US3016815A - Apparatus for heat-treating liquid food stuffs - Google Patents

Apparatus for heat-treating liquid food stuffs Download PDF

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US3016815A
US3016815A US736413A US73641358A US3016815A US 3016815 A US3016815 A US 3016815A US 736413 A US736413 A US 736413A US 73641358 A US73641358 A US 73641358A US 3016815 A US3016815 A US 3016815A
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milk
means
temperature
apparatus
liquid
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US736413A
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Francis P Hanrahan
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Francis P Hanrahan
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    • AHUMAN NECESSITIES
    • A23FOODS OR FOODSTUFFS; THEIR TREATMENT, NOT COVERED BY OTHER CLASSES
    • A23CDAIRY PRODUCTS, e.g. MILK, BUTTER, CHEESE; MILK OR CHEESE SUBSTITUTES; MAKING THEREOF
    • A23C3/00Preservation of milk or milk preparations
    • A23C3/02Preservation of milk or milk preparations by heating
    • A23C3/03Preservation of milk or milk preparations by heating the materials being loose unpacked
    • A23C3/033Preservation of milk or milk preparations by heating the materials being loose unpacked and progressively transported through the apparatus
    • A23C3/037Preservation of milk or milk preparations by heating the materials being loose unpacked and progressively transported through the apparatus in direct contact with the heating medium, e.g. steam

Description

Jan. 16, 1962 F. P. HANRAHAN APPARATUS FOR HEATTREATING LIQUID FOOD STUFFS Filed May 19, 1958 INVENTOR FRANCIS F! HANRAH AN ATTORNEY Q HLVSNEONOD FODOOZm ouhmwzn United States Patent 3,016,815 APPARATUS FOR HEAT-TREATING LIQUID FOOD STUFFS Francis P. Hanrahan, Silver Spring, Md., assignor to the United States of America as represented by the Secretary of Agriculture Filed May 19, 1958, Ser. No. 736,413 3 Claims. (Cl. 99-251) (Granted under Title 35, US. Code (1952), sec. 266) A non-exclusive, irrevocable, royalty-free license in the invention herein described, throughout the world for all purposes of the United States Government, with the power to grant sublicenses for such purposes, is hereby granted to the Government of the United States of America.

This invention relates to the processing of heat-sensitive materials. In particular the invention relates to methods for steam-heating fluid foodstuffs for the purpose, for example, of causing sterilization, pasteurization, enzyme inactivation, or removal of undesirable volatile components from, or concentration of, the foodstufis.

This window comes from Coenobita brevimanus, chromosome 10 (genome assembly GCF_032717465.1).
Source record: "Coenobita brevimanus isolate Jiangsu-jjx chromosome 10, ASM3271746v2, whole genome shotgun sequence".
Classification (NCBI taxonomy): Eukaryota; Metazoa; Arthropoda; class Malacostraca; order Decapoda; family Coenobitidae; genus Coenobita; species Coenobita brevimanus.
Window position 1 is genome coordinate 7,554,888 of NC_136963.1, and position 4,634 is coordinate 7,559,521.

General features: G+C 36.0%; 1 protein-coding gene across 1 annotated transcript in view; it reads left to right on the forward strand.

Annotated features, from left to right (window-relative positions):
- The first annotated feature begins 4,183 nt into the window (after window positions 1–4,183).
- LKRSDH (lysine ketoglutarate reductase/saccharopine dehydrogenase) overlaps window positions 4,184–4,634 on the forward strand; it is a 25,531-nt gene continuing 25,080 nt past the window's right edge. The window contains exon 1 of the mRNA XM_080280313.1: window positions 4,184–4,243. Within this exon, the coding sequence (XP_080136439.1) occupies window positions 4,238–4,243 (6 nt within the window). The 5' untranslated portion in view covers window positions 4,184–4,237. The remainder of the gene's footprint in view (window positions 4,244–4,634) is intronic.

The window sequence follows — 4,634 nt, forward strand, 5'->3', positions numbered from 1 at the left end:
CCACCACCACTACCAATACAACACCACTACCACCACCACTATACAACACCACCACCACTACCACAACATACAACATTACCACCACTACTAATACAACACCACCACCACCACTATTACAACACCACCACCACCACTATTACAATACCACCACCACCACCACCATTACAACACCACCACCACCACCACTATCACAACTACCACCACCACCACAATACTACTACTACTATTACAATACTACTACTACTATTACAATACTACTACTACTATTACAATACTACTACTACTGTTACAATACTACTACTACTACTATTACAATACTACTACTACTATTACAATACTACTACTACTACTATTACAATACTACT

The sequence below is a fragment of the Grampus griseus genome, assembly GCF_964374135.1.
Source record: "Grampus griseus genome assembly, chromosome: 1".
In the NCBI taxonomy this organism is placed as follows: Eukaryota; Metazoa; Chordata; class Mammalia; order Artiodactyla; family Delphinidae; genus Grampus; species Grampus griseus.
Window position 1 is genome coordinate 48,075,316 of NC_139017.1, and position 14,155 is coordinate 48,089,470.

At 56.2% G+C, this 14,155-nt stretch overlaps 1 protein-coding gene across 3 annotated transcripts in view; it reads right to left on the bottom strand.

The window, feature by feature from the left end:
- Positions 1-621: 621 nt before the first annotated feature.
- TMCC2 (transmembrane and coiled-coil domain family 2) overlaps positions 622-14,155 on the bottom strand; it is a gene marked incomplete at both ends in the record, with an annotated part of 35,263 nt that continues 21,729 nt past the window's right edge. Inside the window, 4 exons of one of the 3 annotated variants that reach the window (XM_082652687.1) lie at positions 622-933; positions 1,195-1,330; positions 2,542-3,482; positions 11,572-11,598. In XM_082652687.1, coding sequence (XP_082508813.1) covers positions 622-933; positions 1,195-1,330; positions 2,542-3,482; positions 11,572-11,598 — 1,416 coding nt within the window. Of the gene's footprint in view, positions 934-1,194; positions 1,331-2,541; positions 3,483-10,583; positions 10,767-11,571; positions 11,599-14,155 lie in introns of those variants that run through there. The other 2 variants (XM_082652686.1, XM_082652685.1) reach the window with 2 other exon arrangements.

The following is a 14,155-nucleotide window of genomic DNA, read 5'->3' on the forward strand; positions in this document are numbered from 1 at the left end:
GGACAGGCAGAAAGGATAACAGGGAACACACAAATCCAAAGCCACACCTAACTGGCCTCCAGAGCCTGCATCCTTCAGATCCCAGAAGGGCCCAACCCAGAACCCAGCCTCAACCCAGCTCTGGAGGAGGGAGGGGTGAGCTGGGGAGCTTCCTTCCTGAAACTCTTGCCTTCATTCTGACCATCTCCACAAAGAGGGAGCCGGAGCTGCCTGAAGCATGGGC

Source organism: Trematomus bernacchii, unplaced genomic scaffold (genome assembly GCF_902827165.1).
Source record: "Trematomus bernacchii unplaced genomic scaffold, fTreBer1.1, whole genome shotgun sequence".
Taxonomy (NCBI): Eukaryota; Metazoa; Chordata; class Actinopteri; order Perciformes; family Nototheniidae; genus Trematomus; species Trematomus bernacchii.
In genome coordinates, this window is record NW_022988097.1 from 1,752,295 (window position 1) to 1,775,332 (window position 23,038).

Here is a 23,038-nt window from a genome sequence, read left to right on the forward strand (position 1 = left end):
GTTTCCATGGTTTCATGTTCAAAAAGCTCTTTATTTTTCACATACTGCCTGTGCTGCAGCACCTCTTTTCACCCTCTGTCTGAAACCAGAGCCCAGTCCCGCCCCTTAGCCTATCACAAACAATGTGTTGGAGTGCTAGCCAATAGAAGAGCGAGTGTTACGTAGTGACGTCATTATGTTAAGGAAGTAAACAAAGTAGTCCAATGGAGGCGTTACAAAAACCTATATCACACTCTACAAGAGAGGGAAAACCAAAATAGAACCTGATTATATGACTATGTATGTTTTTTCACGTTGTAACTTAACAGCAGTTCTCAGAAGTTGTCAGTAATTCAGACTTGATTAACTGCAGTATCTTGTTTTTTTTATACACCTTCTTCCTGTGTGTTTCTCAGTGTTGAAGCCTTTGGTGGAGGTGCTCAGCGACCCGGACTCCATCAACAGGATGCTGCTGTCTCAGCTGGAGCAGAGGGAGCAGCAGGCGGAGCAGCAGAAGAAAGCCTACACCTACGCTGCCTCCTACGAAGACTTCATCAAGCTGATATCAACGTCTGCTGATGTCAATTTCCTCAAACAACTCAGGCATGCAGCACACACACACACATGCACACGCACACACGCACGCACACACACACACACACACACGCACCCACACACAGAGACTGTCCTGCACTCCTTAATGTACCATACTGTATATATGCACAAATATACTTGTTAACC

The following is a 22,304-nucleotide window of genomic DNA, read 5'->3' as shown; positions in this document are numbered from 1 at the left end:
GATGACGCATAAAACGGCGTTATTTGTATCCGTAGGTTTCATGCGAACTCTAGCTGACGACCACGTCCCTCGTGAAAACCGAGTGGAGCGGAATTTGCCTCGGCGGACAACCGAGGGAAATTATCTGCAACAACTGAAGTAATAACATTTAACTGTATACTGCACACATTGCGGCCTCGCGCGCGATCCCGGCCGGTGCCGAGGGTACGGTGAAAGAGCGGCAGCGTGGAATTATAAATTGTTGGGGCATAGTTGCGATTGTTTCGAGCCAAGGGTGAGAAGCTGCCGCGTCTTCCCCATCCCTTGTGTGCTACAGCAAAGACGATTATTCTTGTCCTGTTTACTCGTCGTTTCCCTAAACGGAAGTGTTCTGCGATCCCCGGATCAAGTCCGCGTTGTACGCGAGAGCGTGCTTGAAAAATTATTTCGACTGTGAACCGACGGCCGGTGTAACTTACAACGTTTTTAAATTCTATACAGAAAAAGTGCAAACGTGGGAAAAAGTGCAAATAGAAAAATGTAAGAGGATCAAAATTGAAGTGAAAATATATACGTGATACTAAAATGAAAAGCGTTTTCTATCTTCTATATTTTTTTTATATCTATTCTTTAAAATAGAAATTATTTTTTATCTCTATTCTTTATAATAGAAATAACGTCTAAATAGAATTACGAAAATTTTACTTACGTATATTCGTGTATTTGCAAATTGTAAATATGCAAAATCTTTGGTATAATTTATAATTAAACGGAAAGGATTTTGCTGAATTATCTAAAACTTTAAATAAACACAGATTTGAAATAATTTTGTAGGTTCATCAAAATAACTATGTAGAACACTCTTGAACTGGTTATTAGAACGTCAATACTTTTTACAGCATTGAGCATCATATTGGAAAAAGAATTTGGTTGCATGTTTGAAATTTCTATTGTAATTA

Many methods and devices using direct steam contact are known and used for the heating of liquid foodstufis, such as milk. The most common method is to heat the liquid by gravitational fall of the product through steam under vacuum. This procedure has a number of disadvantages. Firstly, the heating is produced by entrainment of the milk, for example, in a vapor stream. Since this involves the handling of large volumes, use cannot be made of conventional flow diversion valves in those instances where it is either desirable or necessary to divert the flow of some or all of the product. Secondly, the passage is under negative pressure, and a diversion line would have to terminate in a chamber of higher vacuum if diverted flow was to occur. Thirdly, the rate of product transport is so rapid that an impracticable response time would be necessary if forward flow of subtemperature product was to be prevented. This method requires the product to be heated to a higher temperature because it cannot have a measured holding time. Thus, when high-temperature no-holding-time procedures are used, product quality suffersdue to the occurrence of physical and chemical changes and the introduction of burned or cooked flavors.

One object of the present invention is to provide a process in which heating is obtained by steam under positive pressure whereby the foodstutf, e.g., milk, is brought to a suitable temperature virtually instantaneously. Another object is to provide a process wherein the foodstuff may be held at the proper temperature for a predetermined time, thus eliminating the use of the excessively high temperatures required by the older processes which provide no holding period.

Still another object is to provide an apparatus for carrying out the process of this invention.

These and other objects which will be apparent to those skilled in the art are accomplished in accordance with the present invention by means of the method and apparatus set forth in the description below in which the sole FIGURE of drawing represents a preferred form of apparatus suitable for carrying out the process of this invention.